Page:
"As a farmer, if I did not go to farm, what do you expect at the end of the rainy season? Is it not a loss?" he added.

Bodies at a funeral for farmworkers killed by Boko Haram
Clashes with Boko Haram in Nigeria's rural community have been deadly Image: Audu Ali Marte/AFP/Getty Images

Tinubu's reputation depends on security

Security analyst Kabir Adamu of Beacon Consulting said President Tinubu would be keen to prove he can project security, as it's seen as a constitutional duty and a political necessity.

"Every other aspiration that Tinubu has as a leader and that his government has will not be met if security is not provided," he told DW.

"Food security is not just necessary, but it's absolutely important in this context. And you cannot achieve food security if a significant portion of your agricultural sector is not active as a result of insecurity."

According to the UN's Food and Agriculture Organization, between 2016 and 2019 Nigeria's cumulative agriculture exports amounted to 803 billion naira (€1.5 billion/$1.2 billion), four times lower than the agricultural imports. Yet the looming hunger crisis is unlikely to be solved by large-scale food imports because of how deeply intertwined the economy and food production is in rural Nigeria.

"That [relying on imports] will incapacitate those rural dwellers that rely on the sale of their farm products. When you begin to import all the food that a country will consume, the country is also at risk because they become dependent on food importation," explained Akinola.

A farmer handles rice on a farm in northern Nigeria
Millions are employed in Nigeria's agriculture sectorImage: Chinedu Asadu/AP Photo/picture alliance

The COVID-19 pandemic also revealed glaring problems with this solution. According to Adamu, Nigeria realized it could not rely on imports.

"It took a very long period before those arrived in the country," he said, noting that supply chains were disrupted.

Other factors complicating agriculture gains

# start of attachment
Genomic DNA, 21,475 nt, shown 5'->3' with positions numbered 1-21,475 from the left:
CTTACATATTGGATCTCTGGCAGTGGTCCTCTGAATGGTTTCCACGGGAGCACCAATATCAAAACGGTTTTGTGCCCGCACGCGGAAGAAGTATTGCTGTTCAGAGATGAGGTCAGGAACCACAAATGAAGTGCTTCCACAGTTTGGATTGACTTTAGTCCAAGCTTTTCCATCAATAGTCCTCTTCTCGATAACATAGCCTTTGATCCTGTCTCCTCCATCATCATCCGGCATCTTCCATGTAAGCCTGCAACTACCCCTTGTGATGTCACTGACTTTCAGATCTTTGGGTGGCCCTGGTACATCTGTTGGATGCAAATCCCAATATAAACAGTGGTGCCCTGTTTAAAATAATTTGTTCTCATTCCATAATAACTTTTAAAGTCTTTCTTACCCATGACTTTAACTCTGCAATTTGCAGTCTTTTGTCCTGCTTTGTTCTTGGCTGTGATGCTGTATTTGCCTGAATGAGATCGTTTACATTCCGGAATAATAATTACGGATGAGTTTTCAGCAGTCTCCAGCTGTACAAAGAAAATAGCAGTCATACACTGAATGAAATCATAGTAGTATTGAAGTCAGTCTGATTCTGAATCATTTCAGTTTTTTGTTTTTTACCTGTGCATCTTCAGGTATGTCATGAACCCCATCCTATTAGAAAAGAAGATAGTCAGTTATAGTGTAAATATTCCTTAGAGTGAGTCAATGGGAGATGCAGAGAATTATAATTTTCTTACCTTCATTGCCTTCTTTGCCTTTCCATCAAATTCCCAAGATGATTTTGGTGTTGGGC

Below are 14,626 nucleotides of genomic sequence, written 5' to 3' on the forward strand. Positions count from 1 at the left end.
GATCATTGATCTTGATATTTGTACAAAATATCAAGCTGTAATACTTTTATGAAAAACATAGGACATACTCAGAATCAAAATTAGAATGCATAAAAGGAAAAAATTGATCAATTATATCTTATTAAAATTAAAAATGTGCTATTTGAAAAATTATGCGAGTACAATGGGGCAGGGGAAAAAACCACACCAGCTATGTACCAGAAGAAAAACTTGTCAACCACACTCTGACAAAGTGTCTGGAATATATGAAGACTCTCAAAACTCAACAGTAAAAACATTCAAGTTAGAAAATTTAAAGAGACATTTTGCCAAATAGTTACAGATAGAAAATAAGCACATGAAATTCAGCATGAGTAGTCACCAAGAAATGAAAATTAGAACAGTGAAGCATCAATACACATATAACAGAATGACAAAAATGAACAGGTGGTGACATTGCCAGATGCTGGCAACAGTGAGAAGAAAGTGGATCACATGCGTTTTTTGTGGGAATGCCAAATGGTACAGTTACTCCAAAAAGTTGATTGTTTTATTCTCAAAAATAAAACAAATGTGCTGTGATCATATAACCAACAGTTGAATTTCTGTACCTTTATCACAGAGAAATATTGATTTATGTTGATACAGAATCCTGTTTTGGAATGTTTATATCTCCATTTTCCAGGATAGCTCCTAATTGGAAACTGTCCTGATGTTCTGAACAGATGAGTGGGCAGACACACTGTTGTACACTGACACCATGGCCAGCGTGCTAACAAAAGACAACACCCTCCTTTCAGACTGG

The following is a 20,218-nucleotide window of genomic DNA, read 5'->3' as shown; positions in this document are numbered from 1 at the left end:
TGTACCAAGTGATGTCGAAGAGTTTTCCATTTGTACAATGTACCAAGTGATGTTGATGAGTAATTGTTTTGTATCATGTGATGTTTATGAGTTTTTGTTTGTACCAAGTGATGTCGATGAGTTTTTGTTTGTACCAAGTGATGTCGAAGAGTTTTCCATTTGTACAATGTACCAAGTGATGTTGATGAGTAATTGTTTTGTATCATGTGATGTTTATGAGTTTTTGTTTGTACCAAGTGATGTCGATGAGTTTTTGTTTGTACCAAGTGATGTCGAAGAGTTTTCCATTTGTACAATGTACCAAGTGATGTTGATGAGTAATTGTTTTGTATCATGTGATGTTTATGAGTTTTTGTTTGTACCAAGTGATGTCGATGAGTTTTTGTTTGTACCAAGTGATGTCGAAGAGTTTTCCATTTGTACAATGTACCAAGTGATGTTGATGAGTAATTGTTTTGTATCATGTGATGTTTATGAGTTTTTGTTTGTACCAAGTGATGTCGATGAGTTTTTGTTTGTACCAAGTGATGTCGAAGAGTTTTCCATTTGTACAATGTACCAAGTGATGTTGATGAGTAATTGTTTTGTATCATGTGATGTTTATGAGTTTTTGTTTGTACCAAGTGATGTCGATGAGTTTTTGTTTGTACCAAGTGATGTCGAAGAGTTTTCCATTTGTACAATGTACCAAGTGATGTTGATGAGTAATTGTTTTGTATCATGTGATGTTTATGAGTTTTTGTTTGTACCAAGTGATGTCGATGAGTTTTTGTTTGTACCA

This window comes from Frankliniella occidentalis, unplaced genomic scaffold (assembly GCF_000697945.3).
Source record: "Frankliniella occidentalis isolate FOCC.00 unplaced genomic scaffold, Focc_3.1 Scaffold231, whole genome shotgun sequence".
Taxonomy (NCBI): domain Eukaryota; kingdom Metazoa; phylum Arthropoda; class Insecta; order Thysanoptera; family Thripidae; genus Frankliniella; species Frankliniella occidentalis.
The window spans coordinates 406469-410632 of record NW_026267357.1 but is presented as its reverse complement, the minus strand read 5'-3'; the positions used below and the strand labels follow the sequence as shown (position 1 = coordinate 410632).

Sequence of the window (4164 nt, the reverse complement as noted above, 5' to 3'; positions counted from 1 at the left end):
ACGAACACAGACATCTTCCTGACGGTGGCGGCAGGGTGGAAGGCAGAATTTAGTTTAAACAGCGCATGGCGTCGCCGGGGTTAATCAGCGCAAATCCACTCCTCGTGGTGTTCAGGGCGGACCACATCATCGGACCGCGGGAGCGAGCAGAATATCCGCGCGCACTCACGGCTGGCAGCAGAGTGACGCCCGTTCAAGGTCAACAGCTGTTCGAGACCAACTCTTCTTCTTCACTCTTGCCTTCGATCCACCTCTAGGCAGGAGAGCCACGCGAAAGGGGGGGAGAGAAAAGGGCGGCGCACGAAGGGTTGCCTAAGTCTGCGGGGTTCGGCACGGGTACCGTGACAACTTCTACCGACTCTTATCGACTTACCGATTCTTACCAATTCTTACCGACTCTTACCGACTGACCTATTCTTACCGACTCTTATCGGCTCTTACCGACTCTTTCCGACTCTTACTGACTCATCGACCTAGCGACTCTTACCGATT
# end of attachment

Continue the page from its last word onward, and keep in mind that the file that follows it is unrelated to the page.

Insecurity is just one of myriad problems facing Nigeria's agriculture sector. Climate change, flooding and creeping desertification have incapacitated swaths of farmland.

Poor infrastructure has not allowed supply chains to add value to existing agricultural produce. A new European-funded tomato processing plant that opened in 2020 in Kebbi state has been out of operation since bandits attacked it.

Attracting large-scale investment in agriculture has been challenging, with local and international ventures concerned about the security costs of running an operation in rural areas. But Akinola also pointed to pessimism, "particularly with the experience of the Niger Delta situation, where you have oil and multinational corporations coming into this space exploiting oil."

"And, we have seen the negative power play between the oil companies and the communities," he told DW.

As Tinubu settles into his new role as president and Nigeria's pundits continue to debate the country's ability to stem insecurity, farmer Ruth Dauda continues to hoe away at the dry earth near Maiduguri.

"Even if the government is giving support to farmers as far as we are concerned it will never reach us. We are farming with our personal earnings and strength," she said.

Why Nigeria's breadbasket has no takers

Edited by: Benita van Eyssen